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Reader question: Do refunds count against spending toward a sign-up bonus?

Nov. 15, 2021
6 min read
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Editor’s note: This article is part of a new weekly column to answer your credit card questions. If you would like to ask us a question, tweet us at @thepointsguy, message us on Facebook or email us at info@thepointsguy.com.

The airline industry is in a volatile state at the moment. Airlines are canceling flights for myriad reasons and many travelers are postponing their travel plans until further notice.

What happens when the trips that get refunded were ones you used to help you earn a credit card sign-up bonus? That's an excellent question, and one our readers have been asking about.

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[pullquote source="TPG reader Stephanie"]I recently got the Hilton Aspire Amex card and had to spend $4k in order to receive the 150,000 bonus Hilton Honors points. I spent well over $4k on the card in the first month alone on flights, rental cars and hotels for a trip I had coming up in November. The entire trip ended up getting canceled ... and almost all of the spend I had generated was refunded back to me. However, I had already been awarded the Hilton bonus points and they were in my Hilton account. My question is: Was this just a fluke? I have to imagine credit card companies usually take your points away and make you spend more…. If I already transferred the bonus from the card to a partner airline, would the card company then get the airline to send back the miles?[/pullquote]

The information for the Amex Hilton Aspire has been collected independently by The Points Guy. The card details on this page have not been reviewed or provided by the card issuer.

With many people have been canceling trips and getting refunds for them, some are worried about what will happen to the credit card sign-up bonuses they earned by booking these trips.

The good news is that, by and large, credit card issuers don’t typically rescind a sign-up bonus after they’ve awarded it, no matter if the purchases being refunded were used to help meet a spending requirement.

Unfortunately, Amex does have a different policy compared to most of the other major issuers.

I reached out to the major U.S. issuers for their policies on the subject. Here’s what each said:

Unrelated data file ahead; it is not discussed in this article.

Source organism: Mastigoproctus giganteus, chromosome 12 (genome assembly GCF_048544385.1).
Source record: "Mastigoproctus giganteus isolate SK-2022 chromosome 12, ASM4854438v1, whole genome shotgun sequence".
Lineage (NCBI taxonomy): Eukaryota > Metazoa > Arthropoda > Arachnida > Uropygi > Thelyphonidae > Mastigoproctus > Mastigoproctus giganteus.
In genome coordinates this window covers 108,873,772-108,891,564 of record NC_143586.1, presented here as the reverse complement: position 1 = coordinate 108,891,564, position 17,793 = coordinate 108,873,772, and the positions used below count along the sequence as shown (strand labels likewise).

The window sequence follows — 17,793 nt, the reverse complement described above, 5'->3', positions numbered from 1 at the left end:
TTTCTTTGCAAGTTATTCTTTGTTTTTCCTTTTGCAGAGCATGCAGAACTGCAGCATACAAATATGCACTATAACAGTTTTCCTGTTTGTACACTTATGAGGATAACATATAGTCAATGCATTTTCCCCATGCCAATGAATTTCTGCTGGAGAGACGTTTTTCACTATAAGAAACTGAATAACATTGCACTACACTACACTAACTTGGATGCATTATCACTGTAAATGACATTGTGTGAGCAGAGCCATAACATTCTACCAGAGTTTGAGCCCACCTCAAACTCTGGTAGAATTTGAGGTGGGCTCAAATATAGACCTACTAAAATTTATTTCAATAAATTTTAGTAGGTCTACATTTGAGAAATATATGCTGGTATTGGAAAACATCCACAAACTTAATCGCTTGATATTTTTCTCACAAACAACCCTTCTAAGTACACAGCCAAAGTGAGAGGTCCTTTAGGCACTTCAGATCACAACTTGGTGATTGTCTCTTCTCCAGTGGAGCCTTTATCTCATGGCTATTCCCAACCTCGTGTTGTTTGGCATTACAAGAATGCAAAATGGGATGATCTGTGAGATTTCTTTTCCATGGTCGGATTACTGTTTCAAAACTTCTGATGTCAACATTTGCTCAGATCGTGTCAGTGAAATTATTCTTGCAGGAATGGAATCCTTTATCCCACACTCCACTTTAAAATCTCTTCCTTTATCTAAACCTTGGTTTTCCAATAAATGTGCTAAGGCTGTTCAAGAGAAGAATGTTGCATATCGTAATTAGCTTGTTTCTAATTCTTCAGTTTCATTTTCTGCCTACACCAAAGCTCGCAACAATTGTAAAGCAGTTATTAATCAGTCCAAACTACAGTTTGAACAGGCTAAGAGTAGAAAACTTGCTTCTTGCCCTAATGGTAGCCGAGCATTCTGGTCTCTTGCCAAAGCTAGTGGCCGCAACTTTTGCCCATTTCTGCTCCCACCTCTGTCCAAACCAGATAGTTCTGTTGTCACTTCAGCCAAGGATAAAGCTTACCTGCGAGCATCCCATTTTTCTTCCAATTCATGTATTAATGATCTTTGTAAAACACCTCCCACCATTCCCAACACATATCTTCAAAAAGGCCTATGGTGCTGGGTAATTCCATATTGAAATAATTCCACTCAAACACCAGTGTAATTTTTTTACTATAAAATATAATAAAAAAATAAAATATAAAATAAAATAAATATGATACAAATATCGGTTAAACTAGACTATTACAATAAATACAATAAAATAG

American Express

This particular reader question specifically asks about an American Express-issued Hilton credit card. Amex’s policy in their terms and conditions state that in the case of a refund, rewards will be rescinded. Unfortunately, this extends to welcome bonuses as well. An Amex representative confirmed that if a refund is issued for purchases that helped you reach a welcome bonus spending threshold, that welcome bonus will be rescinded unless you meet the spending requirement through other purchases before the deadline.

Chase

Chase confirmed that it doesn’t rescind credit card sign-up bonuses after they are awarded. So if you complete the spending requirements, receive the bonus, and then end up getting a refund for purchases that may have helped you meet the requirements, you would still keep your bonus.

Capital One

We reached out to Capital One, but we did not receive confirmation about its policy regarding sign-up bonuses in the case of refunds.

Citi

Citi confirmed that if you’ve met a spending requirement and received your points before a refund hits your account you would keep your sign-up bonus. However, the representative I talked with did point out that refunds made before you received your bonus would be recognized as deductions against the minimum spending target. Customers would have to make up that spend in order to earn the welcome bonus.

Wells Fargo

A Wells Fargo representative did confirm that a welcome offer wouldn’t be retroactively taken away in situations such as this:

"If a customer booked a trip that resulted in the customer earning the welcoming bonus after the account cycled and they later had to cancel the trip because of Covid-19 issues, they will retain the welcoming bonus."

That, of course, leaves some wiggle room – in that if Wells Fargo doesn't deem your reason related closely enough to Covid-19, it potentially could claw back the bonus.